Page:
Confessions of a Really Late Bloomer

Late_Bloomer I’m the classic late bloomer.

Picture Saturday Night Live's awkward Catholic girl Mary Katherine Gallagher. Yep. Me. But add braces, freckles, and frizzy hair.

I won’t even delve into the humiliation of non-prom, non-dating, non-social nerd-dom of my high school and college years. Yeah, yeah. I look back now and see God’s protection. I am married to the best man imaginable. And I didn’t have to worry about falling into temptation beforehand. But at the time, it just sucked pure lemon concentrate.

This was followed by years of non-womb blooming, no matter the chemical or surgical interventions. I came to motherhood later than most my friends through adoption. Again, better than I could conceive (literally). But at the time, hard. Still, blooming late is better than not blooming at all.

Now in my way-beyond-birthing-years, I wonder if God may continue with his delayed-time-release, and I will be using my baby’s stroller as my walker.

My late-bloomer bucket list is long: running a marathon, having straight teeth, singing on key. Those skim the surface compared to the most delayed bucket-list desire: writing. I’ve been a corporate and freelance writer for 30-plus years.  But that’s not the kind of writing that’s on my bucket list--writing for myself and whoever may connect with me is. If I had kicked this bucket earlier, I could have been “me-writing” in the pre-blog, pre-social media era. Heck, I could have been in the pre-computer age.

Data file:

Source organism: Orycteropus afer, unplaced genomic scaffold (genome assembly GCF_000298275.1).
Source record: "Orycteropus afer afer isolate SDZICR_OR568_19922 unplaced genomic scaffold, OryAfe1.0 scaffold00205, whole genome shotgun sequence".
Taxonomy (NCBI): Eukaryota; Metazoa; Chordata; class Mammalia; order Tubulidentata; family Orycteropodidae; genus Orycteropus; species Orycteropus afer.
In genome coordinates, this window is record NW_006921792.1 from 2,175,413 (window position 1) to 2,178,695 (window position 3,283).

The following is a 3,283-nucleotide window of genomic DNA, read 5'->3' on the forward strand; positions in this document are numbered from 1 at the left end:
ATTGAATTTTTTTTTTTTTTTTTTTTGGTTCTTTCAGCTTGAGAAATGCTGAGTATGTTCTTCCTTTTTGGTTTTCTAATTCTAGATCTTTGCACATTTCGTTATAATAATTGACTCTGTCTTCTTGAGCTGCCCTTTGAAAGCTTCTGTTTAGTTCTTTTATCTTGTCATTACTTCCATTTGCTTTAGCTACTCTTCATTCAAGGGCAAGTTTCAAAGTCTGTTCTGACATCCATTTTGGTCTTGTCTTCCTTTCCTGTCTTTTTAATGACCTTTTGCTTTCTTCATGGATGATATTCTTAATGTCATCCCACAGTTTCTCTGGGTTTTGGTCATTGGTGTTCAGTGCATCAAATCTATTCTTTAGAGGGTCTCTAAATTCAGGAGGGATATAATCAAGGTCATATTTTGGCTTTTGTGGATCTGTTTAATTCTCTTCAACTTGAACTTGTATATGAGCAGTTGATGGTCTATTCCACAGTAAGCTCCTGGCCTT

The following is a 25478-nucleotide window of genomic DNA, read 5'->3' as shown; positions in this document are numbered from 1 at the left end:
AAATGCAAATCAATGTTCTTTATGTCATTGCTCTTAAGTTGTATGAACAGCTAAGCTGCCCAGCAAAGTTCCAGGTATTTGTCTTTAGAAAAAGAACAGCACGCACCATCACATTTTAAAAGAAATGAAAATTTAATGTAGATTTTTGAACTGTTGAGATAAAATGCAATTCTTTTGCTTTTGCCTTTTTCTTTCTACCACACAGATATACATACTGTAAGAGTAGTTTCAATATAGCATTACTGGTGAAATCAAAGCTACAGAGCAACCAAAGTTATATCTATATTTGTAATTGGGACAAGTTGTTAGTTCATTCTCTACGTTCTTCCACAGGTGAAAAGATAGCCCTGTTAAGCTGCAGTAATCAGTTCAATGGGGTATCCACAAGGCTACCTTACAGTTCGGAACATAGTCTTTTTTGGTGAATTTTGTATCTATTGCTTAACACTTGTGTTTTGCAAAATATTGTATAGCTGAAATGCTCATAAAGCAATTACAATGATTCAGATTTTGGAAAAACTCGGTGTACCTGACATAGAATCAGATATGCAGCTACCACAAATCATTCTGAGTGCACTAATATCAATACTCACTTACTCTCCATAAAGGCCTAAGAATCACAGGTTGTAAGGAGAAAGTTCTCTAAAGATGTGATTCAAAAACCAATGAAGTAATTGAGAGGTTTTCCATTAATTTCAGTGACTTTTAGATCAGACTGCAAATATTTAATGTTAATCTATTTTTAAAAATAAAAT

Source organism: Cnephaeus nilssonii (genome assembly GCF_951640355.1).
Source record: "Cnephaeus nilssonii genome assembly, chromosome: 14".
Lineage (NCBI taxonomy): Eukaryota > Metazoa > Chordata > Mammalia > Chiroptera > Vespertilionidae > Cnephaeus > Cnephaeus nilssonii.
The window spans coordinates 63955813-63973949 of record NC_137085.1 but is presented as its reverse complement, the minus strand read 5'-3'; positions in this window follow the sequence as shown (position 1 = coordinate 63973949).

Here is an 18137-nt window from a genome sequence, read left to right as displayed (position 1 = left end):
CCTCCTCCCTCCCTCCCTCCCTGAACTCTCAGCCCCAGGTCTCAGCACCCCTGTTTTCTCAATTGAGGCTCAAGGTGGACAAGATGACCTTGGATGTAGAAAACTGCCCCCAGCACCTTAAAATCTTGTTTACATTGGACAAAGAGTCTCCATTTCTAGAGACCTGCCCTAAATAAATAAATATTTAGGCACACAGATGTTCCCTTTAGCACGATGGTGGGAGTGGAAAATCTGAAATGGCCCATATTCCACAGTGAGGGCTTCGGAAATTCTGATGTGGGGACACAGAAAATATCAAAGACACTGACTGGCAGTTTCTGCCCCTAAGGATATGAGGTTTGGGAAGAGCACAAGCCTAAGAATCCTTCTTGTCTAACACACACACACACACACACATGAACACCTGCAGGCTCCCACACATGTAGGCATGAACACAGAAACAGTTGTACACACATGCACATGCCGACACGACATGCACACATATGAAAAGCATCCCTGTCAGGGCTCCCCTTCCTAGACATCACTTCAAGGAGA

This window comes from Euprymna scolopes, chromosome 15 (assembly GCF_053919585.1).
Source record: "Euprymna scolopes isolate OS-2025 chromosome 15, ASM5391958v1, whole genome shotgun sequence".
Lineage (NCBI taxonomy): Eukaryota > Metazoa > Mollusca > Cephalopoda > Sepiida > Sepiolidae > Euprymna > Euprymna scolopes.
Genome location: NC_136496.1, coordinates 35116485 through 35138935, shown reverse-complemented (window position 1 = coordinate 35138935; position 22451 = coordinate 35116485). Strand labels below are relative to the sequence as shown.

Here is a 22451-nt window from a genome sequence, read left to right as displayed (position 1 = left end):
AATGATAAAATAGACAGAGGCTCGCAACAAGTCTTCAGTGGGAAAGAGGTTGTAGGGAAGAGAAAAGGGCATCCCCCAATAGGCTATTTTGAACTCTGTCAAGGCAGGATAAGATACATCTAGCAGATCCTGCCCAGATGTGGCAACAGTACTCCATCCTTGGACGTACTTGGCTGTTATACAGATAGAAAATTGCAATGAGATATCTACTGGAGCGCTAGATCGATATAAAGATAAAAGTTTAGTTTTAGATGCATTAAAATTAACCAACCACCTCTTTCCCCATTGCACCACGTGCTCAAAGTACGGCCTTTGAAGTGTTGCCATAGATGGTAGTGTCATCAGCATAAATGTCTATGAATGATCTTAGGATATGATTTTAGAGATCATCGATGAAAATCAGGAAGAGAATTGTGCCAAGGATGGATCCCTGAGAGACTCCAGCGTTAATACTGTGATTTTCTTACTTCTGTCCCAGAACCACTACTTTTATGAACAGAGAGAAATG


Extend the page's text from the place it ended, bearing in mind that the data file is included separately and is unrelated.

Why not write just for me? Courage.

Diana NyadI watched 64-year-old Diana Nyad’s record-breaking swim from Cuba to Florida after five attempts over 35 years. She first tried this crossing in her swimming prime in 1978. She is not just an endurance swimmer, she is an endurance fail-er and dreamer. I can still see her sobbing in front of millions of viewers as she was pulled out of the water so close to her goal in previous attempts.

As she came out of the water on Florida soil this time, she slurred a shout-out just for me through swollen lips. “I have three messages. One is we should never ever give up. Two is you never are too old to chase your dreams. Three is it looks like a solitary sport but it takes a team.”